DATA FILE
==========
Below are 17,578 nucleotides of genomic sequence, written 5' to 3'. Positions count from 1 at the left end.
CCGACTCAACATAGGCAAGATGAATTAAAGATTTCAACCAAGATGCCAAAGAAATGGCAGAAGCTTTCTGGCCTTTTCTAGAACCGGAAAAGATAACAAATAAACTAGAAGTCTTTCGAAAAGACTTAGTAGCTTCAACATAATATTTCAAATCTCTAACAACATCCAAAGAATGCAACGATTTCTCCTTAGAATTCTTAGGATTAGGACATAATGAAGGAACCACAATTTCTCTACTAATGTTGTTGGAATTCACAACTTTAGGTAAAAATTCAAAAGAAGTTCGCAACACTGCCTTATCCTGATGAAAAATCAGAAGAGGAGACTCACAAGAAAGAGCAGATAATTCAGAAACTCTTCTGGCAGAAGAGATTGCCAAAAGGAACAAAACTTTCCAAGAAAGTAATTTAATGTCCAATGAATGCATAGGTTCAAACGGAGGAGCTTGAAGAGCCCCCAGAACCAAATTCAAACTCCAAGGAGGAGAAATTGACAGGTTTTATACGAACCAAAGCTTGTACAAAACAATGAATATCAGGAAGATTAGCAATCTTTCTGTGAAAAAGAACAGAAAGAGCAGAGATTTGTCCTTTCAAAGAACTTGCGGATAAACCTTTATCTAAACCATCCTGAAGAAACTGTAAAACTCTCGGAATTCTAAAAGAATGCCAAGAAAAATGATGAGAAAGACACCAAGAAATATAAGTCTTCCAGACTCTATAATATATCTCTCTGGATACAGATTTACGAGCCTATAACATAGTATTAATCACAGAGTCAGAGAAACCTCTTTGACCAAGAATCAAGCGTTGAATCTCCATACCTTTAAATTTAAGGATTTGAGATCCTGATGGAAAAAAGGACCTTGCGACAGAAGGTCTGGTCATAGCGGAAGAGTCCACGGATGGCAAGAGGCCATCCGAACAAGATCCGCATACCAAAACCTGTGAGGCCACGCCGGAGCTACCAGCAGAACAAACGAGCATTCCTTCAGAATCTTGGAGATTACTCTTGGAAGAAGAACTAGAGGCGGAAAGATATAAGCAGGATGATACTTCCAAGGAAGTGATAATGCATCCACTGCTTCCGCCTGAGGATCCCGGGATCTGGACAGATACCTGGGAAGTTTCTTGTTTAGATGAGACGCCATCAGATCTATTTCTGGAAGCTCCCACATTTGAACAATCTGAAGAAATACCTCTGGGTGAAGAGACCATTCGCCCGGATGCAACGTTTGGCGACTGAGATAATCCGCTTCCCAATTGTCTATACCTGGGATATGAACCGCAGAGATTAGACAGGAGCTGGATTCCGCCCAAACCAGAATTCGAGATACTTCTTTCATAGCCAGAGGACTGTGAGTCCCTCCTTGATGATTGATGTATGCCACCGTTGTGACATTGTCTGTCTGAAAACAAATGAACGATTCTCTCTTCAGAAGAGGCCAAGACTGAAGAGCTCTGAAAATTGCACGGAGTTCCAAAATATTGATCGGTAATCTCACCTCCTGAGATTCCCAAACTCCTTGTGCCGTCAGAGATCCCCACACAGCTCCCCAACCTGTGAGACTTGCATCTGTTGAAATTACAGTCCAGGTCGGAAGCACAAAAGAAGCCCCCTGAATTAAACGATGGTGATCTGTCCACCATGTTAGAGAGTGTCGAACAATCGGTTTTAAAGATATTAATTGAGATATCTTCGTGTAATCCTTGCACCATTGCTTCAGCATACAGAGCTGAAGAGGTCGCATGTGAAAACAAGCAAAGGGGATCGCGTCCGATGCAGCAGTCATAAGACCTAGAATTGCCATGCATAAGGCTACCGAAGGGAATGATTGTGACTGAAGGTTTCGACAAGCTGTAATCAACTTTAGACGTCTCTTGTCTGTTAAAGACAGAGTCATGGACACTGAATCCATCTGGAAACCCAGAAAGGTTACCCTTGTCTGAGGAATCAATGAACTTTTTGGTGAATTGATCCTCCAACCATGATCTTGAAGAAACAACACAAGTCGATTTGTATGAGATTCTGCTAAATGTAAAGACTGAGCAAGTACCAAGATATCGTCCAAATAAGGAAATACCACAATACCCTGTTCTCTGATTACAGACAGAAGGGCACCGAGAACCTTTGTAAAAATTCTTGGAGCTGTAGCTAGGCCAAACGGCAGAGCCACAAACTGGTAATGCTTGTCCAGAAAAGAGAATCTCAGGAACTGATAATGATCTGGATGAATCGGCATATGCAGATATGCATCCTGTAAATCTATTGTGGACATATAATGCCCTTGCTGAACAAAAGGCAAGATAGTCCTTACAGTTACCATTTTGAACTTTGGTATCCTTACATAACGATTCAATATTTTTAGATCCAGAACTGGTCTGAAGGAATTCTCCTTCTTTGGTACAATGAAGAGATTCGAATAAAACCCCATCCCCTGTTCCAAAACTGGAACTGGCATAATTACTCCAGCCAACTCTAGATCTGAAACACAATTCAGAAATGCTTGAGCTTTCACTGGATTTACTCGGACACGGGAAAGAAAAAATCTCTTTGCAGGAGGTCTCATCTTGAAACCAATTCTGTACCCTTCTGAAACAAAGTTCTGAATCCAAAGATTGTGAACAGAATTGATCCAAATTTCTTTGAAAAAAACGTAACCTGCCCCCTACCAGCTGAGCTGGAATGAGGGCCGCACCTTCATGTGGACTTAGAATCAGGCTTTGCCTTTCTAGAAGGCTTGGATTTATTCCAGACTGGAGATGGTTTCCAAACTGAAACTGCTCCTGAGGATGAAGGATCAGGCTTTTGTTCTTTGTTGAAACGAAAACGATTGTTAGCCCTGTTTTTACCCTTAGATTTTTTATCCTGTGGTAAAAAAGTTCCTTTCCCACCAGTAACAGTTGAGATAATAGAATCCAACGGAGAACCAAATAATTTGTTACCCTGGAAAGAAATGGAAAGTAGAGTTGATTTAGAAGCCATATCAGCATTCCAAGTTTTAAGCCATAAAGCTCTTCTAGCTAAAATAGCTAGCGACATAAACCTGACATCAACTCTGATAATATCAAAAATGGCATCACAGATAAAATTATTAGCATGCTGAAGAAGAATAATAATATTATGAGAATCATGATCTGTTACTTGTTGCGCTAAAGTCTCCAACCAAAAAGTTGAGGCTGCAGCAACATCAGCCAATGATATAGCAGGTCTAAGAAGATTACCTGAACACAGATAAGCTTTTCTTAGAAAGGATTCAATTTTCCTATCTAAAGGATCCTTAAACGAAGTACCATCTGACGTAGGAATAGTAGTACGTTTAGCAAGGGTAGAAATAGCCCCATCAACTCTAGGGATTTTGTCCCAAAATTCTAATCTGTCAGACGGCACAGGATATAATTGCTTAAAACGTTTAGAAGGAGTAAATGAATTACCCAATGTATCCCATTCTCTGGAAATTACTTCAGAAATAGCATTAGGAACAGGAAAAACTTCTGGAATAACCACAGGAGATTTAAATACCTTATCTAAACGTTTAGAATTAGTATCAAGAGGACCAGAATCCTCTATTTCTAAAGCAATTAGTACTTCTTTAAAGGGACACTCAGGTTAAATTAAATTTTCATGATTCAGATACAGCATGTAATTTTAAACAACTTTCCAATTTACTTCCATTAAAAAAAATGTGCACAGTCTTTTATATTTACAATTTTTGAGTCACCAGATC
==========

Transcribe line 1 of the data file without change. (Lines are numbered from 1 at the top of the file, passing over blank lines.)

Below are 17,578 nucleotides of genomic sequence, written 5' to 3'. Positions count from 1 at the left end.